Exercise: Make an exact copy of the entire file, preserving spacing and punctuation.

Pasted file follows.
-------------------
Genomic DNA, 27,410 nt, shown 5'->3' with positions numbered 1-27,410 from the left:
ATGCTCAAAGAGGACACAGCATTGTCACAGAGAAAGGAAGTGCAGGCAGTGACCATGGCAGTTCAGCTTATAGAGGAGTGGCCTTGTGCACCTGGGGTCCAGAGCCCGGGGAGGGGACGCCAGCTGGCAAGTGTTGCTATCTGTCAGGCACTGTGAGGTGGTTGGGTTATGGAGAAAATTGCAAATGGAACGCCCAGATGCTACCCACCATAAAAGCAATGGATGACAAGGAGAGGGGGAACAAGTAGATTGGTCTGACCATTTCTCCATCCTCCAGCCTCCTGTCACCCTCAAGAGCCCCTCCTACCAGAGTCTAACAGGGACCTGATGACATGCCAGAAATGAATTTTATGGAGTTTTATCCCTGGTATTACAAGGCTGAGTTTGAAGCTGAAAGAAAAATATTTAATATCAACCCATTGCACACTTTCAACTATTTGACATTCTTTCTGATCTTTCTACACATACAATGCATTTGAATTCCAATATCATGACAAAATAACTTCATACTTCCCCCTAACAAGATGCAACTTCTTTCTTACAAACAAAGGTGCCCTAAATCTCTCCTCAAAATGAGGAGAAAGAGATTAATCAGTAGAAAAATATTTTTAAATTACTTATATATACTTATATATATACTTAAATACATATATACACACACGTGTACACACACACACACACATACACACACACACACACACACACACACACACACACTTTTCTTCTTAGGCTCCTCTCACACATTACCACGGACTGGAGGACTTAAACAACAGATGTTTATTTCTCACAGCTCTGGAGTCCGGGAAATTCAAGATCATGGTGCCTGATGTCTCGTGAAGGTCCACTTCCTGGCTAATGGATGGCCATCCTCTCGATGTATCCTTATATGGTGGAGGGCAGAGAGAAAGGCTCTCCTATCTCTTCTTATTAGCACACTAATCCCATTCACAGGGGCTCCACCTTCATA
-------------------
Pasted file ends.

Genomic DNA, 27,410 nt, shown 5'->3' with positions numbered 1-27,410 from the left:
ATGCTCAAAGAGGACACAGCATTGTCACAGAGAAAGGAAGTGCAGGCAGTGACCATGGCAGTTCAGCTTATAGAGGAGTGGCCTTGTGCACCTGGGGTCCAGAGCCCGGGGAGGGGACGCCAGCTGGCAAGTGTTGCTATCTGTCAGGCACTGTGAGGTGGTTGGGTTATGGAGAAAATTGCAAATGGAACGCCCAGATGCTACCCACCATAAAAGCAATGGATGACAAGGAGAGGGGGAACAAGTAGATTGGTCTGACCATTTCTCCATCCTCCAGCCTCCTGTCACCCTCAAGAGCCCCTCCTACCAGAGTCTAACAGGGACCTGATGACATGCCAGAAATGAATTTTATGGAGTTTTATCCCTGGTATTACAAGGCTGAGTTTGAAGCTGAAAGAAAAATATTTAATATCAACCCATTGCACACTTTCAACTATTTGACATTCTTTCTGATCTTTCTACACATACAATGCATTTGAATTCCAATATCATGACAAAATAACTTCATACTTCCCCCTAACAAGATGCAACTTCTTTCTTACAAACAAAGGTGCCCTAAATCTCTCCTCAAAATGAGGAGAAAGAGATTAATCAGTAGAAAAATATTTTTAAATTACTTATATATACTTATATATATACTTAAATACATATATACACACACGTGTACACACACACACACACATACACACACACACACACACACACACACACACACACTTTTCTTCTTAGGCTCCTCTCACACATTACCACGGACTGGAGGACTTAAACAACAGATGTTTATTTCTCACAGCTCTGGAGTCCGGGAAATTCAAGATCATGGTGCCTGATGTCTCGTGAAGGTCCACTTCCTGGCTAATGGATGGCCATCCTCTCGATGTATCCTTATATGGTGGAGGGCAGAGAGAAAGGCTCTCCTATCTCTTCTTATTAGCACACTAATCCCATTCACAGGGGCTCCACCTTCATA